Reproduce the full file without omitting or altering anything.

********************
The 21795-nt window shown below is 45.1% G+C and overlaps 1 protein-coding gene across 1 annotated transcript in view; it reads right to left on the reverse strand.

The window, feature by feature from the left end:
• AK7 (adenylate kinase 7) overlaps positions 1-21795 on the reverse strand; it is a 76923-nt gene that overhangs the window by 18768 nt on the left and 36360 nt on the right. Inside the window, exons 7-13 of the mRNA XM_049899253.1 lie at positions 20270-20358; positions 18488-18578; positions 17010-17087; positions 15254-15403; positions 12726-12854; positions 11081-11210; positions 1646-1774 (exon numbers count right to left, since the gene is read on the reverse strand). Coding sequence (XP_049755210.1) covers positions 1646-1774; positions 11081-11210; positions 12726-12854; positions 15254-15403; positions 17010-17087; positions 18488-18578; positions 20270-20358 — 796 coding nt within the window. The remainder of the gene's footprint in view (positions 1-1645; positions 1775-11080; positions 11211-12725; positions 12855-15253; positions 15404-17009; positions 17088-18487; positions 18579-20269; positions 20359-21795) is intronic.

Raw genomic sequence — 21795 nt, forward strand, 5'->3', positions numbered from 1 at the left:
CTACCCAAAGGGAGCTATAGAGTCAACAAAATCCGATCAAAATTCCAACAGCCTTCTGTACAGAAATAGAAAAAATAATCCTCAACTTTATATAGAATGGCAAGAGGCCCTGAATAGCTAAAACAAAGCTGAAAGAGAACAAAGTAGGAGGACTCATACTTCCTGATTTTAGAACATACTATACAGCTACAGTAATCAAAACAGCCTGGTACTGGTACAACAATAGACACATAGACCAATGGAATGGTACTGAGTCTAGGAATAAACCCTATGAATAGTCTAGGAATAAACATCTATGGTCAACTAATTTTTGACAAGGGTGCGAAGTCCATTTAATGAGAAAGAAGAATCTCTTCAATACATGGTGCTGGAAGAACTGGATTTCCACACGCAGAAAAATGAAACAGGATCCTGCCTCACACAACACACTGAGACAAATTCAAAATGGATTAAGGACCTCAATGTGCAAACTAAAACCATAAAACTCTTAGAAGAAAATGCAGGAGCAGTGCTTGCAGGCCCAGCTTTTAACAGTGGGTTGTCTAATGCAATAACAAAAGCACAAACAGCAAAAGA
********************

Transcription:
The 21795-nt window shown below is 45.1% G+C and overlaps 1 protein-coding gene across 1 annotated transcript in view; it reads right to left on the reverse strand.

The window, feature by feature from the left end:
• AK7 (adenylate kinase 7) overlaps positions 1-21795 on the reverse strand; it is a 76923-nt gene that overhangs the window by 18768 nt on the left and 36360 nt on the right. Inside the window, exons 7-13 of the mRNA XM_049899253.1 lie at positions 20270-20358; positions 18488-18578; positions 17010-17087; positions 15254-15403; positions 12726-12854; positions 11081-11210; positions 1646-1774 (exon numbers count right to left, since the gene is read on the reverse strand). Coding sequence (XP_049755210.1) covers positions 1646-1774; positions 11081-11210; positions 12726-12854; positions 15254-15403; positions 17010-17087; positions 18488-18578; positions 20270-20358 — 796 coding nt within the window. The remainder of the gene's footprint in view (positions 1-1645; positions 1775-11080; positions 11211-12725; positions 12855-15253; positions 15404-17009; positions 17088-18487; positions 18579-20269; positions 20359-21795) is intronic.

Raw genomic sequence — 21795 nt, forward strand, 5'->3', positions numbered from 1 at the left:
CTACCCAAAGGGAGCTATAGAGTCAACAAAATCCGATCAAAATTCCAACAGCCTTCTGTACAGAAATAGAAAAAATAATCCTCAACTTTATATAGAATGGCAAGAGGCCCTGAATAGCTAAAACAAAGCTGAAAGAGAACAAAGTAGGAGGACTCATACTTCCTGATTTTAGAACATACTATACAGCTACAGTAATCAAAACAGCCTGGTACTGGTACAACAATAGACACATAGACCAATGGAATGGTACTGAGTCTAGGAATAAACCCTATGAATAGTCTAGGAATAAACATCTATGGTCAACTAATTTTTGACAAGGGTGCGAAGTCCATTTAATGAGAAAGAAGAATCTCTTCAATACATGGTGCTGGAAGAACTGGATTTCCACACGCAGAAAAATGAAACAGGATCCTGCCTCACACAACACACTGAGACAAATTCAAAATGGATTAAGGACCTCAATGTGCAAACTAAAACCATAAAACTCTTAGAAGAAAATGCAGGAGCAGTGCTTGCAGGCCCAGCTTTTAACAGTGGGTTGTCTAATGCAATAACAAAAGCACAAACAGCAAAAGA